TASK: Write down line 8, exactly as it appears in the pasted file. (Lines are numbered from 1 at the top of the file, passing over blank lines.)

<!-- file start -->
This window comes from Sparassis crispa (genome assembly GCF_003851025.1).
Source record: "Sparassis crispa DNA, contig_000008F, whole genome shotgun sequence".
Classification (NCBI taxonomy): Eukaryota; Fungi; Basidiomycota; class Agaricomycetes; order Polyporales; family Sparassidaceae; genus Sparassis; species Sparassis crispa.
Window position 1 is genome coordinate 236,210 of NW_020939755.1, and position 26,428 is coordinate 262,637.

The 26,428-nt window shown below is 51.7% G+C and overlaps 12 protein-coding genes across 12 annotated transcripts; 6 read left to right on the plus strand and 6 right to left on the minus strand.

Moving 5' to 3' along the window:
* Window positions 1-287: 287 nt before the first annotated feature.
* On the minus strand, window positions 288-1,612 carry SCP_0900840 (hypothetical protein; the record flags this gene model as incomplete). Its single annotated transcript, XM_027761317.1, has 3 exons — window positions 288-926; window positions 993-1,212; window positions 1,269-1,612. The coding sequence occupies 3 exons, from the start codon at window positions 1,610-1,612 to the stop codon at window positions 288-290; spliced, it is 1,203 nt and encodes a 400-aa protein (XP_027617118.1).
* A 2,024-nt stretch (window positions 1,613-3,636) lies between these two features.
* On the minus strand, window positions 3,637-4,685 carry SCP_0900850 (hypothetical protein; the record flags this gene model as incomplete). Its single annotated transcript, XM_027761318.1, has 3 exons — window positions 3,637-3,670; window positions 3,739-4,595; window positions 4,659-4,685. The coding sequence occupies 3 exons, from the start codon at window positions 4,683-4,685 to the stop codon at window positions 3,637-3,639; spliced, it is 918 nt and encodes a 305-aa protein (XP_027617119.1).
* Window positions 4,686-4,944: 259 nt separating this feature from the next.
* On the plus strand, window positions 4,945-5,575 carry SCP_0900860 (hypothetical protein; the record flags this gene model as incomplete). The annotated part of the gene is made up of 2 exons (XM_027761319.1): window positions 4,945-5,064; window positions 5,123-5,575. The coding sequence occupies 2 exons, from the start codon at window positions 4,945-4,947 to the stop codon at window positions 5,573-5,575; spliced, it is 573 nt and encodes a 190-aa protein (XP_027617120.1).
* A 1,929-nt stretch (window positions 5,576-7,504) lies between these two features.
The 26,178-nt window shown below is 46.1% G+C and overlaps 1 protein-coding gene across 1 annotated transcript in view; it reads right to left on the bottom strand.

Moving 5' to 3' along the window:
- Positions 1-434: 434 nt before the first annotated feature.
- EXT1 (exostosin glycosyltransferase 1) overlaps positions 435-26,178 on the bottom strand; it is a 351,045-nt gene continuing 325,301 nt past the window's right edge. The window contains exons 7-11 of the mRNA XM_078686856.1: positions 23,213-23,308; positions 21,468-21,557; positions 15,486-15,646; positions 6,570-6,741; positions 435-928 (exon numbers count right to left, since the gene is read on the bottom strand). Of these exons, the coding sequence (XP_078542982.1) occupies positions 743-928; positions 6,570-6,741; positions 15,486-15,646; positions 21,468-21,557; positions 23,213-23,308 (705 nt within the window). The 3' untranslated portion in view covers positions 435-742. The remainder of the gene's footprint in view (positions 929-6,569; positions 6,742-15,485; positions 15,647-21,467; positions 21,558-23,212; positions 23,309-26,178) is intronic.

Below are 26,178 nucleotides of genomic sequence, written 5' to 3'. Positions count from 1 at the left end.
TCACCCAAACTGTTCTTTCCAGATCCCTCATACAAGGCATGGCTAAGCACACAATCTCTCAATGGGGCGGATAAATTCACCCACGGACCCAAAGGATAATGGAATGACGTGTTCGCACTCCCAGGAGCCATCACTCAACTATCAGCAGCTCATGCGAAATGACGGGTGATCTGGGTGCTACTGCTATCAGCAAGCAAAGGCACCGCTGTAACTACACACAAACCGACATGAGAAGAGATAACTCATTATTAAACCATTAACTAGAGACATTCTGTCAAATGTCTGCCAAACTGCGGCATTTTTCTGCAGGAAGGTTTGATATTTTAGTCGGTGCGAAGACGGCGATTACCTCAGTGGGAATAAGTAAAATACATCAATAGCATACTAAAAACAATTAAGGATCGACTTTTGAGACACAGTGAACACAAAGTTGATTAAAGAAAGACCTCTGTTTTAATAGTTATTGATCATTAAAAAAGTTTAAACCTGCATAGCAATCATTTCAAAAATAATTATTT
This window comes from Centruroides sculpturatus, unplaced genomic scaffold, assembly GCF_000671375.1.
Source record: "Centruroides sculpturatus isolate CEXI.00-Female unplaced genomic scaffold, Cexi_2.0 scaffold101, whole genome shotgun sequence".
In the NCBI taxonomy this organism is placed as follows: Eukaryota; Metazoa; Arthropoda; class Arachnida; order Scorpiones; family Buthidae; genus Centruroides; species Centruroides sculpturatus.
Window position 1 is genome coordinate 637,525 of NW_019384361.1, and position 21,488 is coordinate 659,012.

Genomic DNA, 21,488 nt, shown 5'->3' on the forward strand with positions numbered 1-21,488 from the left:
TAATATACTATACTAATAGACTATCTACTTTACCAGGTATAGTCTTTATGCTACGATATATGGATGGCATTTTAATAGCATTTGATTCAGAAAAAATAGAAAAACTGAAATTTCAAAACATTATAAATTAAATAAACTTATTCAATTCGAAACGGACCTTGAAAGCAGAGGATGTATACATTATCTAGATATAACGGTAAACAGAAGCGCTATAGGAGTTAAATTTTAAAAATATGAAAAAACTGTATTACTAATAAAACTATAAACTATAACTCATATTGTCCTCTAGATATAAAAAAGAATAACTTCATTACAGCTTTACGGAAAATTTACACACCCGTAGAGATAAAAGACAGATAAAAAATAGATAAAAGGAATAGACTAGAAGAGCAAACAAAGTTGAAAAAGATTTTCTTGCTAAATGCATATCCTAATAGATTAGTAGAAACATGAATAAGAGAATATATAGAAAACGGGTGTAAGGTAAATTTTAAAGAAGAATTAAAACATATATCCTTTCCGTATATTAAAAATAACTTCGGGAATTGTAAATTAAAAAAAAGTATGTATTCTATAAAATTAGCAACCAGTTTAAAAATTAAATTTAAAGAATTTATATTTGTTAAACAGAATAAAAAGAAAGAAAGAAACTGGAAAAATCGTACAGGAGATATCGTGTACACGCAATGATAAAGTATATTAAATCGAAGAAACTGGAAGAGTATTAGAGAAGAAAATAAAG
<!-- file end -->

* On the minus strand, window positions 288-1,612 carry SCP_0900840 (hypothetical protein; the record flags this gene model as incomplete). Its single annotated transcript, XM_027761317.1, has 3 exons — window positions 288-926; window positions 993-1,212; window positions 1,269-1,612. The coding sequence occupies 3 exons, from the start codon at window positions 1,610-1,612 to the stop codon at window positions 288-290; spliced, it is 1,203 nt and encodes a 400-aa protein (XP_027617118.1).